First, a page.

Search Images Maps Play YouTube News Gmail Drive More »
Sign in
Screen reader users: click this link for accessible mode. Accessible mode has the same essential features but works better with your reader.

Patents

  1. Advanced Patent Search
Publication numberUS1854976 A
Publication typeGrant
Publication dateApr 19, 1932
Filing dateApr 12, 1930
Priority dateApr 12, 1930
Publication numberUS 1854976 A, US 1854976A, US-A-1854976, US1854976 A, US1854976A
InventorsThomas Brady
Original AssigneeOtis Elevator Co
Export CitationBiBTeX, EndNote, RefMan
External Links: USPTO, USPTO Assignment, Espacenet
Elevator guide
US 1854976 A
Abstract  available in
Images(1)
Previous page
Next page
Claims  available in
Description  (OCR text may contain errors)

April 19, 1932. BRADY 1,854,976

ELEVATORGUIDE Filed April 12, 1930 BY am; .5 ATTORNEY 45 z 4 22 s g E l 54 3 5 2 45 so i as 4 2 Q p I an r 4W @MQ/ \NVENTOR the surfaces of the guides are maintained in .third lug is formed on the plate at the end 7 Patented Apr. 19, 1932 1,854,976-

UNITED. STATES PATENT; OFFICE 'IEOHLS BRA Y, OF EAST OM63, NEW JERSEY, ASSIGNOB TO OTfS ELEVATOR COH- PA, 01 NEW YORK, 1131., A CORPORATION OF NEW ELEVATOR GUIDE I Application filed April 18, 1980. serial I0. 3,8111.

The invention relates to 'des and parapparent from the specification, taken in conticularly to-guides for the movable bodies of nection with the accompanym drawings elevator installations. wherein one embodiment of the invention is In the elevator art it is desirable to proillustrated.

5 vide guides on the elevator car and counter- The invention will be described as em- 55 weight for cooperating with guide rails in ployed for guiding an elevator car in its the hatchway to guide the car'and countermovement 'n the elevator hatchway. Acweight in their movement in the hatchway. cording to the embodiment of the invention It is also desirable to reduce the friction and to be described, a pair of T-shaped guide wear arising from contact of the guides with rails, extending throughoutthe height of the co the guide rails upon movement of the car and hatchway, are provided for the car. Guides, counterweight. The application of lubrimounted at each end ofthe top and bottom cant to the guide rails is found helpful in cross membersof the car sling, are arrang reducing such friction. to cooperate with the guide rails to guide In the event of misalinement of the guide the car in its movement in the hatchway. 65 rails, or rockin or canting of the car, 1t Each ide comprises a plate having a slot may be desirab e to lessen the friction by into w icli the guiding {portion of the guide other means. This may be effected, for exrail extends. A pair 0 lugs are formed on ample, by employing flexible guides in which the plate at opposite sides of the slot and a yielding contact with the iding surfaces of of the slot. A bellcrank is pivotally supthe rails and in which t e (pressure 0 the ported by each lug and carries a-roller for guides against the rails is istributed subengaging one ofthe guiding surfacesof the stantially uniformly over the contacting surid il, A i g i t d ith e h faces. The present invention is directed to b ll c k bi th corresponding ll t '75 such flexible guides. rolling engagement with the guide rail. The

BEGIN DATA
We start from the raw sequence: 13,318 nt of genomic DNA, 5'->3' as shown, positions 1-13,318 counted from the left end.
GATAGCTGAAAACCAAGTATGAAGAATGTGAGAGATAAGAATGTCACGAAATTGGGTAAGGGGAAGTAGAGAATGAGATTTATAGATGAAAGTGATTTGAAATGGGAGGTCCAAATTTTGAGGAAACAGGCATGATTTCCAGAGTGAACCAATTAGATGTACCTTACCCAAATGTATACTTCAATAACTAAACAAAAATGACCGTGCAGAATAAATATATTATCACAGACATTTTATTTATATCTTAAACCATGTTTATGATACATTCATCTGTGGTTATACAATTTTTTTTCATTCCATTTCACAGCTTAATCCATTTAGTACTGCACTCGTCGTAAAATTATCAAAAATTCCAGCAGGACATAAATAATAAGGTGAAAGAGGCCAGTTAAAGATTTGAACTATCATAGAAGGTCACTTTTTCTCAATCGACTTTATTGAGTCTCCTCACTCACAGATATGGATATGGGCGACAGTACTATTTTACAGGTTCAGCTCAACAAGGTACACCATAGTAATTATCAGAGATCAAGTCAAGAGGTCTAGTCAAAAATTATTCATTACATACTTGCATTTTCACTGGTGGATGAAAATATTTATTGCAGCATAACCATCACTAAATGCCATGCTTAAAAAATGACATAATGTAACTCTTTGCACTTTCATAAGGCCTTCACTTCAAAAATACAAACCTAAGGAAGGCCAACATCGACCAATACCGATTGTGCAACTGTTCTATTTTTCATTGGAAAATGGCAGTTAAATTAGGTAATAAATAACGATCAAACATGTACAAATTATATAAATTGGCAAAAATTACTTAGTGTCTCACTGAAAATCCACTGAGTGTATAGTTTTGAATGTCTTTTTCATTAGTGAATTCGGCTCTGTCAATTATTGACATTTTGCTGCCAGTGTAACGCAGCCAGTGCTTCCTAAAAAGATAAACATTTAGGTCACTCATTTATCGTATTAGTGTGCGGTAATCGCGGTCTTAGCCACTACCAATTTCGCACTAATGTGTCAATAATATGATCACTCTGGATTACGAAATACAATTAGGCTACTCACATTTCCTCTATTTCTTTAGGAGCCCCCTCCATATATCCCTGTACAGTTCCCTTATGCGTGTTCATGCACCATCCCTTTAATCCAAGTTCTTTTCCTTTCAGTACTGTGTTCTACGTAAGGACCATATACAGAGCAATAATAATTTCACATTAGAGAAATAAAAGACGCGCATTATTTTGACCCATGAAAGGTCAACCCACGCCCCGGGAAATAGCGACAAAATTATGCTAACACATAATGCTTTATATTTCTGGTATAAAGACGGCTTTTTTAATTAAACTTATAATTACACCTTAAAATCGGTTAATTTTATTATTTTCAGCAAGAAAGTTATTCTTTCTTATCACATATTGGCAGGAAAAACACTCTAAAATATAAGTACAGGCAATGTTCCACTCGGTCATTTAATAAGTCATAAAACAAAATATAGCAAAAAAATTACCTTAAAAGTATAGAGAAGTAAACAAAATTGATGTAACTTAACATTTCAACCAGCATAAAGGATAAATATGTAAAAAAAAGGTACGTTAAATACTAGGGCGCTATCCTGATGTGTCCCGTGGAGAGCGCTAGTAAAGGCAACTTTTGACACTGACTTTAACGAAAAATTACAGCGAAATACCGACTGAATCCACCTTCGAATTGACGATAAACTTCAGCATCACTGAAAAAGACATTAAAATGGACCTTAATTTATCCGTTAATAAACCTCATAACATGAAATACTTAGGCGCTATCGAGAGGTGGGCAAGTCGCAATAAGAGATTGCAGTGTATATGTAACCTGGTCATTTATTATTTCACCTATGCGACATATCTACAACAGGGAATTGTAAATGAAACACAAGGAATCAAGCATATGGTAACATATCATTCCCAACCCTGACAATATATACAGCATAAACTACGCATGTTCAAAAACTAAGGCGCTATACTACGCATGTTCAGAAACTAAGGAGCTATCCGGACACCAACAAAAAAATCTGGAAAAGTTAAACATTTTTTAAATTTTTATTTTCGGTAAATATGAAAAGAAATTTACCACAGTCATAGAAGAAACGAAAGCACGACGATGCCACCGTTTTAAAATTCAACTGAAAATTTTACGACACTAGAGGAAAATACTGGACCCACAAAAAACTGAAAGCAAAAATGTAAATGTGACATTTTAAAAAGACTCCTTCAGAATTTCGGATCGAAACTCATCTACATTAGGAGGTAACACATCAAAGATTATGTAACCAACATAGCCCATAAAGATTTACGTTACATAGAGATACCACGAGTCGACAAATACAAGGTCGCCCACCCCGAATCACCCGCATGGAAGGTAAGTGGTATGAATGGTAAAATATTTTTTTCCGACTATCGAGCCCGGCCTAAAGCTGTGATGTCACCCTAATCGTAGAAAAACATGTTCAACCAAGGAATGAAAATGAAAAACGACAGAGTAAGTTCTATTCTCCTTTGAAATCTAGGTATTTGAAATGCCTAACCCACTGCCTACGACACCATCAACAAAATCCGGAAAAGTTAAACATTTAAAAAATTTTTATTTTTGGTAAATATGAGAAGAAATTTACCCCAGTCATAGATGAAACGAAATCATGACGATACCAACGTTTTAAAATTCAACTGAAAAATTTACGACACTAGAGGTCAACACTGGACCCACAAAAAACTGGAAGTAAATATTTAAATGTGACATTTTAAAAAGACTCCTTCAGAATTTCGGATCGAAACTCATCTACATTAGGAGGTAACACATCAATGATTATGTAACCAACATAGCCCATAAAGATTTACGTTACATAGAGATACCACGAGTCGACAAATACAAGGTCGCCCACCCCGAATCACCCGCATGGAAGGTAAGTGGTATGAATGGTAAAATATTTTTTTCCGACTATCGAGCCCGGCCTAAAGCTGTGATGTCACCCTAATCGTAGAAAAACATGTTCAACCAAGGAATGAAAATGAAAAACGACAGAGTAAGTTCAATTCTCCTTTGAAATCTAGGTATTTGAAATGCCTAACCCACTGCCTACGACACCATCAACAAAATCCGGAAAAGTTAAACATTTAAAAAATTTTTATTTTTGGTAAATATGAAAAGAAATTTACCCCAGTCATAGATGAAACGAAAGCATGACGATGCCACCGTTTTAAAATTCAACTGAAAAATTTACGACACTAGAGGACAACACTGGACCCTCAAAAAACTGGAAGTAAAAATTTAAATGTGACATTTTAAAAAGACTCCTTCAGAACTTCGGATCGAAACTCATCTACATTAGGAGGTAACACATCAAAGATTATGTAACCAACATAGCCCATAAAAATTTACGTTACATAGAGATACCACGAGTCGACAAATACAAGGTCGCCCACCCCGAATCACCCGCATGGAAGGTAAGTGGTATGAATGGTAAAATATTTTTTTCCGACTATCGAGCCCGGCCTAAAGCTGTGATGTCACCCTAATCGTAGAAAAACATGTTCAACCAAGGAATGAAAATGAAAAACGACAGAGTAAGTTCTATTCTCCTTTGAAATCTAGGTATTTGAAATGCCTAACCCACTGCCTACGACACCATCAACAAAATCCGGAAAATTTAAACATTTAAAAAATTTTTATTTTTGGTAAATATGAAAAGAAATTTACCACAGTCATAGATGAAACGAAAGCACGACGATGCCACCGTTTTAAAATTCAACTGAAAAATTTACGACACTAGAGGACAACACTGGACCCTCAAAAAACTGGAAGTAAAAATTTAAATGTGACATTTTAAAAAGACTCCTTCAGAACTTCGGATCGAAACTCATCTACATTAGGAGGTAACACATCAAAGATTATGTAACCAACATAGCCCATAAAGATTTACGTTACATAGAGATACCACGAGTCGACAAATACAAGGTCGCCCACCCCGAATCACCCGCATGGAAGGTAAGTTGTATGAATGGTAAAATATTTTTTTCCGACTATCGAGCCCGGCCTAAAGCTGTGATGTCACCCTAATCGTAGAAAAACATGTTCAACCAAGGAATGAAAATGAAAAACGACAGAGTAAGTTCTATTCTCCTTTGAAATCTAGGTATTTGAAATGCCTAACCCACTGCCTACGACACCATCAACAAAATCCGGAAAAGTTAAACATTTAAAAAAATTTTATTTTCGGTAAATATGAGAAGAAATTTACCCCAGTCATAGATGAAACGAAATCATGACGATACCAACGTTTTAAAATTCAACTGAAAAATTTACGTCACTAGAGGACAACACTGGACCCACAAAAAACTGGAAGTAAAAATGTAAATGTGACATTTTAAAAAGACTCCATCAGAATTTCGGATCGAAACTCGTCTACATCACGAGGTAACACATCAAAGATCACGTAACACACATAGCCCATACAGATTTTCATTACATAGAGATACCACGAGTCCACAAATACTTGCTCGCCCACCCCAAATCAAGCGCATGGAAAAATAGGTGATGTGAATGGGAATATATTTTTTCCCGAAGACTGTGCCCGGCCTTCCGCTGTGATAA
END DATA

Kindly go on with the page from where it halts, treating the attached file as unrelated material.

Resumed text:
A. feature of the present invention is a arrangement is such that each spring mainflexible guide, for a movable body of an tains the corresponding roller. 1n yielding elevator system, having a plurality of 1n engagement with the guide rail so that there so pe den g ide m m ers for coope ing i is substantially uniformly distributed presso the guiding surfaces of the guide rail W sure on any contacting surfaces at all times which the guide is associated. irrespective if any irregularities that may ex- A second feature resides in maintaining a i t i th alineme t f th guide rail, 11 ide m m f a g i e Carried y 3 W- the event of misalignment of the guide rail,

able body, in yielding engagement Wltl} 0116 the roller which asses over the point of dis- 85 of the guiding surfaces of the guide placement moves relatively to the guide plate thebody independently of other similar guide to compensate for the irregularity without members of the same guide which cooperate t tti hd k t th l tor ear, with the other guiding surfaces of the guide Al ti or king of the r, uch as 40 rail. might result from uneven distribution of A third feature iS the I Vi I} 0f 81 W-t the load in the car, is compensated for by able guide member which is yi lding y m movement of the bell cranks, toward or away tained in rolling engagement with one of the f th guid il about their pivots, so

iding surfaces of a guide rail. as to maintain the guide rollers in contact A fourth feature is a flexible guide having with the guide rails at all times. Thus a a plurality of independent rotata'ble guide substantially constant, pressure of th e guide members which are independently biased into rollers is obtained, minimizing fr ction and rolling engagement with the guiding surfaces wear and the poss'bihty of gouging of the of a guide rail. guide rails. Suitable stops are also provid- Other features and advantages will become ed on the plate for limiting the movement of v the bell cranks and rollers by or against the forceof their biasing springs.